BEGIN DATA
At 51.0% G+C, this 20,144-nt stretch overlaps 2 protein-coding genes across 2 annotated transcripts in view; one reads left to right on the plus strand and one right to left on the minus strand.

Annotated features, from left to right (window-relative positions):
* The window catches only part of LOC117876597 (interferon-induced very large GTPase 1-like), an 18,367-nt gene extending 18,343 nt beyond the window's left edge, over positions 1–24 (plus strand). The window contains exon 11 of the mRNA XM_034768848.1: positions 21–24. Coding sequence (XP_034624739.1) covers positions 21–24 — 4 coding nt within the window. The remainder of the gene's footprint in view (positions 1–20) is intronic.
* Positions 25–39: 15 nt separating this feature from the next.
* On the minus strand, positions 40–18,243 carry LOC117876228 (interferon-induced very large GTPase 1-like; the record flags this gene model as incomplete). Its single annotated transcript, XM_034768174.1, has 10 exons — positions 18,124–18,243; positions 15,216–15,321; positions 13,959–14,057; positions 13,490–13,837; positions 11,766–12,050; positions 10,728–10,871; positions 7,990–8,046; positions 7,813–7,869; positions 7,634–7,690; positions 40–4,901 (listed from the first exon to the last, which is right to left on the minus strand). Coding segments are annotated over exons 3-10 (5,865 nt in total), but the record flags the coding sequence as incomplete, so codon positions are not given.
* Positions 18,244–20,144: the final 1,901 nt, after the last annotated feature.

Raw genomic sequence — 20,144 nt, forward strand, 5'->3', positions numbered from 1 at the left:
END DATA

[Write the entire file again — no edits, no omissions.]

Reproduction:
At 51.0% G+C, this 20,144-nt stretch overlaps 2 protein-coding genes across 2 annotated transcripts in view; one reads left to right on the plus strand and one right to left on the minus strand.

Annotated features, from left to right (window-relative positions):
* The window catches only part of LOC117876597 (interferon-induced very large GTPase 1-like), an 18,367-nt gene extending 18,343 nt beyond the window's left edge, over positions 1–24 (plus strand). The window contains exon 11 of the mRNA XM_034768848.1: positions 21–24. Coding sequence (XP_034624739.1) covers positions 21–24 — 4 coding nt within the window. The remainder of the gene's footprint in view (positions 1–20) is intronic.
* Positions 25–39: 15 nt separating this feature from the next.
* On the minus strand, positions 40–18,243 carry LOC117876228 (interferon-induced very large GTPase 1-like; the record flags this gene model as incomplete). Its single annotated transcript, XM_034768174.1, has 10 exons — positions 18,124–18,243; positions 15,216–15,321; positions 13,959–14,057; positions 13,490–13,837; positions 11,766–12,050; positions 10,728–10,871; positions 7,990–8,046; positions 7,813–7,869; positions 7,634–7,690; positions 40–4,901 (listed from the first exon to the last, which is right to left on the minus strand). Coding segments are annotated over exons 3-10 (5,865 nt in total), but the record flags the coding sequence as incomplete, so codon positions are not given.
* Positions 18,244–20,144: the final 1,901 nt, after the last annotated feature.

Raw genomic sequence — 20,144 nt, forward strand, 5'->3', positions numbered from 1 at the left: